I also believe that with the change in our culture from one of close knit family communities who help and support each other, to one in which parents can be and feel completely isolated, that online communities are a way to gain much needed support.
So, in ending, I wanted to say thank you to all of you who have come by and bothered to stick around and read any of my posts, I hope it was worthwhile!
We will be continuing to trundle northward and will be crossing over the border into QLD  in the next week! (Very excited!!) I have started writing a journal (with pen and paper!), and have taken out my SLR camera again. I want to pursue photography in more depth and Anusha is very interested in doing that with me. I think at some point, perhaps when we return to Tas, I will continue with my blog, writing retrospectively of our life on the road, but at this point I can’t see social media enticing me again.
If any of you lovelies would like to get in touch, please drop me a line at dls.lonna@gmail.com it would be a pleasure to hear from you!

image

Blessings and sunshine to you all xx

A Simple Day for Our Bub

Last night; the night before Zubin’s birthday, I said the birthday verse to my beautiful bubba (the same waldorfy verse I have said to Elki and Anusha for years) as we lay in bed. He was looking up at me with his little mouth open (his way of kissing) as I recited the words, kissing him between each line (my heart melting just a bit!)
Today we celebrated Zubin’s first birthday. We kept it simple; focussing on the things he enjoys and gifting him mostly handmade toys.

image

Anusha had been getting very excited about her little brother’s special day and was the first awake ready to give Zubin her gift; a secondhand trike we bought from an op-shop.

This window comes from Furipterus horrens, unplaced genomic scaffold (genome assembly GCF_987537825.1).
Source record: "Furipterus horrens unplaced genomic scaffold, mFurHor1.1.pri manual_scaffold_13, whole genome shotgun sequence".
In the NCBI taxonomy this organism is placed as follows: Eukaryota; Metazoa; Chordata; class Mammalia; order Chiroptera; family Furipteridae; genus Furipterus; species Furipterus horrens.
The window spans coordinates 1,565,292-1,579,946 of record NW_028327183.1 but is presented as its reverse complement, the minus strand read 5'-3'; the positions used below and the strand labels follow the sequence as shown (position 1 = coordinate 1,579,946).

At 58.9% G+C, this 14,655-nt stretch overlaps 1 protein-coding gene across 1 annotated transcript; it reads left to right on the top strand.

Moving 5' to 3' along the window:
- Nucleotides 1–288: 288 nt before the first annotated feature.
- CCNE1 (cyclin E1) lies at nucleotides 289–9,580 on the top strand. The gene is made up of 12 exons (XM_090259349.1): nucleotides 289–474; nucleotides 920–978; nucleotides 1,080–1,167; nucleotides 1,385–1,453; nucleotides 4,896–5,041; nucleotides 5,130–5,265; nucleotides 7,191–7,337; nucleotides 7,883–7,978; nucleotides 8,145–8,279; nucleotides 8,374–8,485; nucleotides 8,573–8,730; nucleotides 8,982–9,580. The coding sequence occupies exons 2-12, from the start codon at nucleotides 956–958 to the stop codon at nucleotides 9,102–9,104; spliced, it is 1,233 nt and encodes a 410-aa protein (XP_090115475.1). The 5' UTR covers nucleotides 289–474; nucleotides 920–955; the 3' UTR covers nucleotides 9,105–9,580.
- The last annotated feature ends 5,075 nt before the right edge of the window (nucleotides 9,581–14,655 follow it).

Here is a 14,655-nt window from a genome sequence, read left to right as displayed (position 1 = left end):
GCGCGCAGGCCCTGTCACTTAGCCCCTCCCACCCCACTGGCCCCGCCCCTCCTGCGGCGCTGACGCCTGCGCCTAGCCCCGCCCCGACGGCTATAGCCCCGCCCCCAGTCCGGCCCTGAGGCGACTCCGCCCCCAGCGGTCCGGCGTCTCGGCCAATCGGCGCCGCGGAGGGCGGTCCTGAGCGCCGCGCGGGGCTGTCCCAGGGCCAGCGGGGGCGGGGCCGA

image

We gave him loads of love, kisses and cuddles; Elki proudly hugging his now one year old brother.

image

The morning sun shone with a beautiful warmth,

image

A glorious day to spend outside.

image

Yesterday he surprised us by easily clambering up the slide, now one of his favourite things to do.

image

We spent a lot of time at the playground,

image

And a lot of time sitting around on the grass as Zubi played with his new toys.

image

Tree blocks made by Scott, beach rocks and shells collected by Elki,

image

And a Waldorf inspired fern baby made by me.

image

A simple day devoted to our little fella.

image

I spent moments of the day remembering this time one year ago; his amazing birth and a magical day with my family.

image

Some of the day was also devoted to one of his favourite things; eating!

image

His birthday treat; family made chocolate date and apricot logs.

image

He couldn’t wait to get his hands on them!

image

There was more time spent at the playground, a walk with me around the lake, and lots of playing in the sunshine.

image

And here he is at twenty to five; exactly one year old, waving to his Dadda. Blessed we are to have this adorable little soul in our lives 💖

Tunnel of Stars | Gardens of Stone National Park

Today we went on an adventure to a glow worm tunnel!

image

The drive from Lithgow took us along 30km of fairly unpleasant rough and bumpy gravel and dirt road, for the most part through plantation, but led us to the very beautiful Gardens of Stone National Park and walking track to the glow worm tunnel.

image

Our doggy, in a particularly sooking mood would not allow us to leave him alone. So Elki, upon his own insistence, stayed with him in his father’s place, not wanting his dog to be sad, or Scott to miss out.